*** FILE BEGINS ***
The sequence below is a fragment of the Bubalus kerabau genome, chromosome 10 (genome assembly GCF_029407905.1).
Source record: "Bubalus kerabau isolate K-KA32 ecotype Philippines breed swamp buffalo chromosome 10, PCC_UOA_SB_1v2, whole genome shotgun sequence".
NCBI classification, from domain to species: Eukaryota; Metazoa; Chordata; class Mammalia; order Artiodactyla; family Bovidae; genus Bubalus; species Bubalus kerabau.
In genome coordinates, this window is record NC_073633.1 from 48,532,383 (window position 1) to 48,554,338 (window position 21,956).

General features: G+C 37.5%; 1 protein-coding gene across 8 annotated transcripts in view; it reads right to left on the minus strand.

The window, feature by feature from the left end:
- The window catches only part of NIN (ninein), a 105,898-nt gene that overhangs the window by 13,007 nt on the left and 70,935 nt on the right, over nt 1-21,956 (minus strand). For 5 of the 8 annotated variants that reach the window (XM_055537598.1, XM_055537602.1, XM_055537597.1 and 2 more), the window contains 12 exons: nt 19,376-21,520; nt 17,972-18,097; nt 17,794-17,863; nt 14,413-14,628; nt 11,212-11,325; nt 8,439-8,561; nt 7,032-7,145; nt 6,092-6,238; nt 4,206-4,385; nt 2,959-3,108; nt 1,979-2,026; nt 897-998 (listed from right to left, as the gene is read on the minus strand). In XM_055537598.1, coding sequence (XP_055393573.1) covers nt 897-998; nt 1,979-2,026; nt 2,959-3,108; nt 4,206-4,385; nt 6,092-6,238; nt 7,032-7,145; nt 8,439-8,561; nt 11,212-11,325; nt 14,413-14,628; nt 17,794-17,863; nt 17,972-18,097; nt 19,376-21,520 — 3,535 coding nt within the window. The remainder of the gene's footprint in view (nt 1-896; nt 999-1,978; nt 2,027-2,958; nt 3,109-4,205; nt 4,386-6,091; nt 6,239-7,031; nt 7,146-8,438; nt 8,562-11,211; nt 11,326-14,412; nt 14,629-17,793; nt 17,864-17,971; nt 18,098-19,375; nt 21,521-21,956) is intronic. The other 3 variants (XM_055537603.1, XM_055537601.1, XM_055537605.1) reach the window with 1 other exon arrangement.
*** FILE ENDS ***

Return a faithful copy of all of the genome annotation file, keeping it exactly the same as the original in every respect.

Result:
The sequence below is a fragment of the Bubalus kerabau genome, chromosome 10 (genome assembly GCF_029407905.1).
Source record: "Bubalus kerabau isolate K-KA32 ecotype Philippines breed swamp buffalo chromosome 10, PCC_UOA_SB_1v2, whole genome shotgun sequence".
NCBI classification, from domain to species: Eukaryota; Metazoa; Chordata; class Mammalia; order Artiodactyla; family Bovidae; genus Bubalus; species Bubalus kerabau.
In genome coordinates, this window is record NC_073633.1 from 48,532,383 (window position 1) to 48,554,338 (window position 21,956).

General features: G+C 37.5%; 1 protein-coding gene across 8 annotated transcripts in view; it reads right to left on the minus strand.

The window, feature by feature from the left end:
- The window catches only part of NIN (ninein), a 105,898-nt gene that overhangs the window by 13,007 nt on the left and 70,935 nt on the right, over nt 1-21,956 (minus strand). For 5 of the 8 annotated variants that reach the window (XM_055537598.1, XM_055537602.1, XM_055537597.1 and 2 more), the window contains 12 exons: nt 19,376-21,520; nt 17,972-18,097; nt 17,794-17,863; nt 14,413-14,628; nt 11,212-11,325; nt 8,439-8,561; nt 7,032-7,145; nt 6,092-6,238; nt 4,206-4,385; nt 2,959-3,108; nt 1,979-2,026; nt 897-998 (listed from right to left, as the gene is read on the minus strand). In XM_055537598.1, coding sequence (XP_055393573.1) covers nt 897-998; nt 1,979-2,026; nt 2,959-3,108; nt 4,206-4,385; nt 6,092-6,238; nt 7,032-7,145; nt 8,439-8,561; nt 11,212-11,325; nt 14,413-14,628; nt 17,794-17,863; nt 17,972-18,097; nt 19,376-21,520 — 3,535 coding nt within the window. The remainder of the gene's footprint in view (nt 1-896; nt 999-1,978; nt 2,027-2,958; nt 3,109-4,205; nt 4,386-6,091; nt 6,239-7,031; nt 7,146-8,438; nt 8,562-11,211; nt 11,326-14,412; nt 14,629-17,793; nt 17,864-17,971; nt 18,098-19,375; nt 21,521-21,956) is intronic. The other 3 variants (XM_055537603.1, XM_055537601.1, XM_055537605.1) reach the window with 1 other exon arrangement.